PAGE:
I get a kick out of meeting new people for the first time — particularly single folks who are roughly my age (there are many such travelers who pass through this town). I listen with entranced fascination (and just a hint of envy) as they tell tales of solo voyages with nothing but a backpack, a pair of Chacos and a dog-eared Tolstoy. Of month-long silent yoga retreats, their choice to start eating meat again after going hungry in some remote South American village, and their heart-wrenching autonomous decision to part ways with a beautiful Argentinian who wouldn’t quit asking for commitment.
And then it’s my turn – they have no idea. “So what about you? What’s your story?”
Inevitably, their drop-jawed disbelief after I set the stage of my life is followed by a string of predictable questions. “How many kids? How old are you? All daughters? Your poor husband.” My favorite is when I top it all off with the age of my eldest. You can just see their wheels turning while they do the mental math.
The one comment that floors me though, from non-parents and new parents alike is this, “I don’t know how you manage to do it all.” Hil-arious. It’s particularly fun if my husband happens to be within earshot and I get to watch him try not to blow beer through his nostrils as he stifles a cynical laugh.
Why is this comment so funny? Because it’s so heavily tinged with irony. Because it’s the biggest joke ever for the idealistic mother of four kids, 16 years into the game. Because earlier in my mothering career I actually did attempt to “do it all” and nearly lost my mind trying. Because frankly, “doing it all” is totally overrated.
Here’s the simple truth of the matter (for me, anyway)…
- I ducked out of the “supermom” game some years ago. As a result, my kids watch more movies, we eat more quesadillas, my house is usually a mess and I don’t always remember to play tooth fairy. I am also a healthier, happier more chilled-out person (which may even have saved my marriage).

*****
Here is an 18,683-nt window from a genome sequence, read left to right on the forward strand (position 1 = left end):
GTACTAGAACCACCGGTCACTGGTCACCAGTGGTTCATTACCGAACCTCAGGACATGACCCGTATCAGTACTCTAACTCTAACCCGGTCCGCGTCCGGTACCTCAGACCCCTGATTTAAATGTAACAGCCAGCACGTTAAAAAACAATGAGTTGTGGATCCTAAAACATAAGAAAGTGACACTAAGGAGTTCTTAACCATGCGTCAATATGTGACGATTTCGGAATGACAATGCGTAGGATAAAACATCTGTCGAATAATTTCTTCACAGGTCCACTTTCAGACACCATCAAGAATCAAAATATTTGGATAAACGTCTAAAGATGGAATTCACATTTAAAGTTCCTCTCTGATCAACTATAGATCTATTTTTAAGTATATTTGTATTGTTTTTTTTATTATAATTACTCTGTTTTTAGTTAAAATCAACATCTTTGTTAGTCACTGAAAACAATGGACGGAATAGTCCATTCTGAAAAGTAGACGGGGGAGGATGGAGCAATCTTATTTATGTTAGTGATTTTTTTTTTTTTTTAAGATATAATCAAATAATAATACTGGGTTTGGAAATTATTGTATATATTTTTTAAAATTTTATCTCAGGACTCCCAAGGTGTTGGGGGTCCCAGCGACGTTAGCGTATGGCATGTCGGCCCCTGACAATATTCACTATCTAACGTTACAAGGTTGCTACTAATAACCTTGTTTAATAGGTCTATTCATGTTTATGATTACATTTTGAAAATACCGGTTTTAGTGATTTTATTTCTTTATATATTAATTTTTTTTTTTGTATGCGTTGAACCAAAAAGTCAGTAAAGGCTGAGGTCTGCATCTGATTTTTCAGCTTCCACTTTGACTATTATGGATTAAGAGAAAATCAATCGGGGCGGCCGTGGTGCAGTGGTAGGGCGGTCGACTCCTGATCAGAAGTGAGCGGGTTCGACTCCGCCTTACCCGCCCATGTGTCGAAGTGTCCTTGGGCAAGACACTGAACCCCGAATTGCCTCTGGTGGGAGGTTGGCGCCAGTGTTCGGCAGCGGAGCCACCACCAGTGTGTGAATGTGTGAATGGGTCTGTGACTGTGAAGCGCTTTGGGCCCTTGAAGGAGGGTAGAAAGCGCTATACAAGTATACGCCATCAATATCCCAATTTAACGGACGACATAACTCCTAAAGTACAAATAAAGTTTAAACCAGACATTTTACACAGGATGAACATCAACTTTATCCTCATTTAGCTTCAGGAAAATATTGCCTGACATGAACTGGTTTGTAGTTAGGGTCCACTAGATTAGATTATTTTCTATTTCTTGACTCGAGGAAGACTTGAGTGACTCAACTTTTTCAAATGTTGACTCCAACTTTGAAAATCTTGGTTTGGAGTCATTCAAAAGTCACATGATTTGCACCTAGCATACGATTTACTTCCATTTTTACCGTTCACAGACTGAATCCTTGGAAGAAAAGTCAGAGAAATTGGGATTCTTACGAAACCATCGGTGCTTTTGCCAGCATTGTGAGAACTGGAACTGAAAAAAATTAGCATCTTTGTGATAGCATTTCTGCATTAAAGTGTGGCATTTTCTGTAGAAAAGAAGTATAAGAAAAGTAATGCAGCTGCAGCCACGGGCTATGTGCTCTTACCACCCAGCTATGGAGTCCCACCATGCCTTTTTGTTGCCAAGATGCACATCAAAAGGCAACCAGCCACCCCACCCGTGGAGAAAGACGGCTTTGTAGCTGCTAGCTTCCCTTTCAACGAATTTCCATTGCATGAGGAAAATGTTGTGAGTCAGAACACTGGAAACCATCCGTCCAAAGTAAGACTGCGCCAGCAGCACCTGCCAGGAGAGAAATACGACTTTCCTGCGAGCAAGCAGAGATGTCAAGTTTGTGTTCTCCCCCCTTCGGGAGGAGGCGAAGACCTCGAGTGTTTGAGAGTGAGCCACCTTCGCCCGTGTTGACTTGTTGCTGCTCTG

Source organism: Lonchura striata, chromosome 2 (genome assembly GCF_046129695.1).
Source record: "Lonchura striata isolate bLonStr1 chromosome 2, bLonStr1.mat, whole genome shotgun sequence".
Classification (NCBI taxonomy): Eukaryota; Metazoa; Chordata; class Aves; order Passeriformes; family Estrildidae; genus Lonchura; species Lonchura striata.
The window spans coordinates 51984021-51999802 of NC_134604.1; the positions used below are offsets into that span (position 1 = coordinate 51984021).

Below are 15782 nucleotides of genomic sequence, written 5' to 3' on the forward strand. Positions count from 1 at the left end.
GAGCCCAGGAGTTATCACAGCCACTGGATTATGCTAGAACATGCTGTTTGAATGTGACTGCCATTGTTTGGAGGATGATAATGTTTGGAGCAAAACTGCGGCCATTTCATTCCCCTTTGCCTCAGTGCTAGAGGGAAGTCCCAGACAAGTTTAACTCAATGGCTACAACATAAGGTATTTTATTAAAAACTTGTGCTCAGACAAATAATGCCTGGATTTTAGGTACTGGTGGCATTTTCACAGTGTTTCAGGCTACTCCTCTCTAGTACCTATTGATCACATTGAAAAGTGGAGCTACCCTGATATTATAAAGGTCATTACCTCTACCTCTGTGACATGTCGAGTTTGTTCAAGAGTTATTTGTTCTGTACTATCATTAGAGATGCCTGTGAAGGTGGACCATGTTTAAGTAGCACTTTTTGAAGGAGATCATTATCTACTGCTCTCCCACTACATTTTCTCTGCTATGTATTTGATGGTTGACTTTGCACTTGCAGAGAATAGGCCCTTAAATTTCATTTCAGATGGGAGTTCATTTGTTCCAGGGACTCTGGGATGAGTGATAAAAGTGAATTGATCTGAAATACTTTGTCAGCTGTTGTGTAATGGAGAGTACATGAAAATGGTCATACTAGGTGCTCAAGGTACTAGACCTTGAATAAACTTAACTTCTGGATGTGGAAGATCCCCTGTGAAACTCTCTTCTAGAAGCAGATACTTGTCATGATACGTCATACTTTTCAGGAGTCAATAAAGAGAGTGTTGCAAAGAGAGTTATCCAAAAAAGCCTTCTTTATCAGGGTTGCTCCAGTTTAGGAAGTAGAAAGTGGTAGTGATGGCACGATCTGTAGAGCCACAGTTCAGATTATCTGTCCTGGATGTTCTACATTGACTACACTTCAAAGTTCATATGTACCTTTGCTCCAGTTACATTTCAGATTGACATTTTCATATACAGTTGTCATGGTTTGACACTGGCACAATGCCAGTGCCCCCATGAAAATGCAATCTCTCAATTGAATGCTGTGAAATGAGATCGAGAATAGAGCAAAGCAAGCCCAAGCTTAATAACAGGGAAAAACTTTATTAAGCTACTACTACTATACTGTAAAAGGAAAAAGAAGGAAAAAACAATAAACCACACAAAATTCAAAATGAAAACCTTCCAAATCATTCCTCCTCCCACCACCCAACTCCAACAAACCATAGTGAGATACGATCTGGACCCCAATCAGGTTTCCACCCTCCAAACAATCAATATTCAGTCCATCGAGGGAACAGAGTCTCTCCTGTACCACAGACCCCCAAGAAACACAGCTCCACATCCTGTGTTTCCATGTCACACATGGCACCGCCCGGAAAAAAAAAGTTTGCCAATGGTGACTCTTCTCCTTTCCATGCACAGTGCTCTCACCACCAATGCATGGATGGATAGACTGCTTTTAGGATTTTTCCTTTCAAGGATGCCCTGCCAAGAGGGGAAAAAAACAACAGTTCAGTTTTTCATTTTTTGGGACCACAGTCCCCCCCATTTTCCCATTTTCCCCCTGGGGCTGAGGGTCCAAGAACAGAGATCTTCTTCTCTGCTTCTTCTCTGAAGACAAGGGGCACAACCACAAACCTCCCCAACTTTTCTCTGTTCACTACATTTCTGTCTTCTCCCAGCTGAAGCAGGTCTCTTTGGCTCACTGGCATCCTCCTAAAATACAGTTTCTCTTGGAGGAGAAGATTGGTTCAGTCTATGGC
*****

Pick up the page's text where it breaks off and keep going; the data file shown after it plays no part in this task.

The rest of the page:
- What I do manage to accomplish almost always comes at a compromise. If I’ve had a productive work week, my girls inevitably got less of my attention. If I spend three hours on dinner, I can expect at least one kid to proclaim it “inedible.” If I manage an entire hour of uninterrupted yoga, it’s because I’m either up at 5 am or I’ve parked the kids in front of Cosby Show episodes on Youtube. If I scrap the housework and writing for a day just to soak in the sunshine, I’ll be playing catch up for the next 48 hours. I handle these compromises with varying degrees of grace and poise, largely depending on how well I manage to accomplish #3.
- My job, first and foremost is to take care of me. I’ll admit, I did the martyr thing for a while. You know, the “I have no time for myself, I am too busy with the needs of others” routine. That mentality took me right up to the edge of crazy before I realized the futility of my thinking.
- I am incapable of meeting every emotional need that arises from my family. I do the best I can, allow them to see my weaknesses, and encourage them to look within themselves for the answers. It took me a while to relinquish control, but I’ve come to trust that the world is good and will fill in the gaps of my inadequacies. (Though I still struggle with the infamous “mom guilt.”)
- The bulk of my grief stems from the unrealistic expectations I set for myself. I think this one requires a post of it’s own.
- To “do it all” is to divide myself into so many fragments, that neither I nor the recipients of my attention are given the full benefit of my investment. It’s the old “less is more” adage, which pertains to just about every thing I apply it to.
So, to answer the question of the disbelieving backpackers and parents who’ve not yet had their butts kicked, I don’t do it all, and what I do accomplish is not always pretty. In fact, I can’t say that “pretty” in any way describes the bulk of our experiences, no matter how much estrogen in the household. But I wouldn’t trade pretty for what I do have. I’ll take my hodgepodge, imperfect life any day – ’cause what I have is real.